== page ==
Jan. 11, 1884 Skullyville Le Flore County Oklahoma, USA
From the research of Fred Biddy: http://wc.rootsweb.ancestry.com/cgi-bin/igm.cgi?op=GET&db=biddyfred&id=I01191
Family tradition says he was a decendant of an Indian woman named "Seely" or "Sarah" Jones.
James Jones Biddie married a white woman, by the name of Mary J. Sanders after his first wife died. Mary was a weakly woman origionally from Alabama. Before moving they had lived at Gunther's Landing near the Tennessee River in the eastern part of Marshall Co. Alabama. They started for Indian Territory in the fall of 1851with two buggies and five wagons. They crossed the Mississippi River at Memphis by boat. Next they ran into the swamps and finally arrived at the White River in Arkansas. It took them somewhere from five to eight weeks to get there. They settled there for about a year, and during that year Mary died. After her death, Biddie left his in-laws and moved to Hemstead Co.Ar. There he remarried to Elizabeth Kinsey. He bought some land there and lived on it for about two or three years. During the Cival War, they moved to Montgomery Co.Ar.
James was a farmer, stock hearder, shair croper, and preacher. He had been known as "Parson Biddie" and as the "Choctaw Preacher" . He had, at several occasions, preached with a man by thr name of Parson Willis Fulsom, who had also been a Choctaw Preacher. They had been Methodist preachers. Even though James had been a Choctaw he couldn't speak the language and had to have an interpreter. Most of the time that was Parson Fulsom. James did not move immediately into the Choctaw Nation after Mary's death because she told him, that she didn't want her children to grow up with Indian children. Eventually though, all of the children came to the Nation to settle. Some of his grand children were born and raised in thr territory.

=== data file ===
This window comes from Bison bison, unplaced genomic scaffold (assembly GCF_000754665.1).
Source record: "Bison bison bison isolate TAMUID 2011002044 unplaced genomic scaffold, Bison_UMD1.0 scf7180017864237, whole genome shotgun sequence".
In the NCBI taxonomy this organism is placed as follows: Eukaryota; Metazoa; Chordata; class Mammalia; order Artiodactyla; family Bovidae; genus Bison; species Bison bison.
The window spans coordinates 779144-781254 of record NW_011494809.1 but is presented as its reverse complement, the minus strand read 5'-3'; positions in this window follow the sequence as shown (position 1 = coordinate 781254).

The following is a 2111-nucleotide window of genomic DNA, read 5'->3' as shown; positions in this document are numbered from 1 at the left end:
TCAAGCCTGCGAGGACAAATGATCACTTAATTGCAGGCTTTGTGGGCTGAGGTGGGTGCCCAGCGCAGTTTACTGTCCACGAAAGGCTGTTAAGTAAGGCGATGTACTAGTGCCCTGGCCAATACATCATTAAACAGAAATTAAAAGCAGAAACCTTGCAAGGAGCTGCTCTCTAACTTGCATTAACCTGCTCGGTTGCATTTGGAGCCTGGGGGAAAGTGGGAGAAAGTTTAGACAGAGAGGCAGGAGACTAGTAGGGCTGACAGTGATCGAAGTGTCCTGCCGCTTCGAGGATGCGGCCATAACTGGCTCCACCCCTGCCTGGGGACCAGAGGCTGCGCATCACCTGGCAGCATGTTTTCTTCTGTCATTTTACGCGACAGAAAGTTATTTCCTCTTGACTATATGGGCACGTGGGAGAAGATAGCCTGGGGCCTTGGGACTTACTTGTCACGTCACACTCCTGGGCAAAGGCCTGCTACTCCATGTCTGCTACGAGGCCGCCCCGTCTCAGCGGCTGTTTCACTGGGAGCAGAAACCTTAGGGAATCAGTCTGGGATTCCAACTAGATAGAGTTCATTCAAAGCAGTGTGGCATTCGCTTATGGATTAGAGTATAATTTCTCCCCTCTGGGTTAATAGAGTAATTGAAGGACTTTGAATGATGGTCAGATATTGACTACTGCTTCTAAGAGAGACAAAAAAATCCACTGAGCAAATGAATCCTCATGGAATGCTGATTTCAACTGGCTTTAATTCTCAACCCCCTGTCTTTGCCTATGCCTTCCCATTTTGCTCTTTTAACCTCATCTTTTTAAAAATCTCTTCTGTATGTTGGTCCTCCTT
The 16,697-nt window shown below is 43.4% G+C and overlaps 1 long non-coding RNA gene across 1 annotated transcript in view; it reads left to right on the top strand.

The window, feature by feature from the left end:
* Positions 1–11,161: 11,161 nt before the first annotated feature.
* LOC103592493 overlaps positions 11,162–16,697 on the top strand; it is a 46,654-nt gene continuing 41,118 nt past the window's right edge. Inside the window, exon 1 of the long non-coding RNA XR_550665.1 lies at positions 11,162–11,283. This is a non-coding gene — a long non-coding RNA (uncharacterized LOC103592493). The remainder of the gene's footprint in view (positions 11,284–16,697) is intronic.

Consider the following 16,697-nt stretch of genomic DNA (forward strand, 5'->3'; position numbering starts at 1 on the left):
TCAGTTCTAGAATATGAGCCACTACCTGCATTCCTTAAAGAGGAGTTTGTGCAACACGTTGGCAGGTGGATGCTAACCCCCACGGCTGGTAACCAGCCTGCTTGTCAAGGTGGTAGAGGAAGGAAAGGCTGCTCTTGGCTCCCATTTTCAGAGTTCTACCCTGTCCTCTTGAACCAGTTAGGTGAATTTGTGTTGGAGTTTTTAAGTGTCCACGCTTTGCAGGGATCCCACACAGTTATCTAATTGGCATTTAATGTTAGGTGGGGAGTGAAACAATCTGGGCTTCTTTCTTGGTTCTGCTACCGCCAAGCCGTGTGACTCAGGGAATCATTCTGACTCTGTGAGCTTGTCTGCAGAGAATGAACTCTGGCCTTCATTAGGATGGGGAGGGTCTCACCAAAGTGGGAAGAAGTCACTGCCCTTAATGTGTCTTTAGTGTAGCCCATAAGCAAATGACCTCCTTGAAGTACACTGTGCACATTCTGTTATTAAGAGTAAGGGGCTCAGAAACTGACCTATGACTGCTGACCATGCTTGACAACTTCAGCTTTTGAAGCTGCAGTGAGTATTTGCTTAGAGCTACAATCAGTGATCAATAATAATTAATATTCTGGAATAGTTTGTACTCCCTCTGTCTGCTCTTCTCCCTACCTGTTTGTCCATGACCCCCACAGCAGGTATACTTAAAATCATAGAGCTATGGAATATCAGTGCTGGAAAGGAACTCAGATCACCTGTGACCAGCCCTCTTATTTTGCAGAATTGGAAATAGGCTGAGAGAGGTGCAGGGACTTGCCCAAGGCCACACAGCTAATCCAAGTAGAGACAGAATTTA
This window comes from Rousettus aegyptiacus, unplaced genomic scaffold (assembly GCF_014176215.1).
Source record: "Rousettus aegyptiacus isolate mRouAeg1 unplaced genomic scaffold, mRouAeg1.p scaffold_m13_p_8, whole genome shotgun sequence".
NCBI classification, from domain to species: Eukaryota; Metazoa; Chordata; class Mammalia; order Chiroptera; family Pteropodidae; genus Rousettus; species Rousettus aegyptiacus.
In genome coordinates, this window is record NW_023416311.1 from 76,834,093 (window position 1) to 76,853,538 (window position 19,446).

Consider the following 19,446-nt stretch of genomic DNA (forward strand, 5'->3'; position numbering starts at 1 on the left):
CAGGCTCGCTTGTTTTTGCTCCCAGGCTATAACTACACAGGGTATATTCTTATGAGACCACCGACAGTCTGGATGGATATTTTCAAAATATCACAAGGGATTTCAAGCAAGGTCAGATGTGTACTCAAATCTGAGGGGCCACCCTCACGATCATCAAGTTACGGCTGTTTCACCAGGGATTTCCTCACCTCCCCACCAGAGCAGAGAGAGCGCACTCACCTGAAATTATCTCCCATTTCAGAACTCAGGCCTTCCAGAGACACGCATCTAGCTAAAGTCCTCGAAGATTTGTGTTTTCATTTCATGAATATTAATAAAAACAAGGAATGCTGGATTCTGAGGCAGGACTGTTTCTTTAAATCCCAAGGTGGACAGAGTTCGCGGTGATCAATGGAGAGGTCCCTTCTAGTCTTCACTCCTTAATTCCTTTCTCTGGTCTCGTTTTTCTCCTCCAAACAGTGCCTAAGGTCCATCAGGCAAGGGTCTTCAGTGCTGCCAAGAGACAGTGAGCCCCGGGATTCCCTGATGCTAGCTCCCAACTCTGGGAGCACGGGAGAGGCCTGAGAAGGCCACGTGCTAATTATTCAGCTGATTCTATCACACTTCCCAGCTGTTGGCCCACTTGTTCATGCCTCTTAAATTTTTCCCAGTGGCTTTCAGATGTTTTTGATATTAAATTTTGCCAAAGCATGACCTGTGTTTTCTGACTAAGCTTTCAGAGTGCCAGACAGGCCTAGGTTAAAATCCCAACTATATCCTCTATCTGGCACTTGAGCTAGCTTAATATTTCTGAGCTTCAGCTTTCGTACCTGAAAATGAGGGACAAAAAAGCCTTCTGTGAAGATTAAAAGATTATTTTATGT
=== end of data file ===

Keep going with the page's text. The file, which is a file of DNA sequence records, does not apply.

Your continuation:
In about 1867, James moved from Montgomery County closer to the Nation and in 1873 went on into the Choctaw Nation to live. James made his home around the Green Hill and Camerion areas. He moved to the Jack Fork Creek right before he died. During this time period, this area was called Skullyville County.
After James and his family had moved into the Indian Territory, he went to the Choctaw Council to be acknowledged as a Choctaw, but was turned down because of two witnesses, Miahonabe and George Washington. When they were put on the stand to testify, they told different stories. The statements of these two men were recorded 1870 and he was rejected by the Council.
He applied for citizenship in the Choctaw Nation but he was declined. He reached at Cameron and Pocola with Willis Fulsom (Parson) also near Double Springs (Shady Point). He lived near Cameron in 1879 near the Arkansas border.
James Jones Biddy and his son James F. Biddy filed for Choctaw citizenship in 1873. They were rejected by Choctaw council in 1880, 1882,and 1884.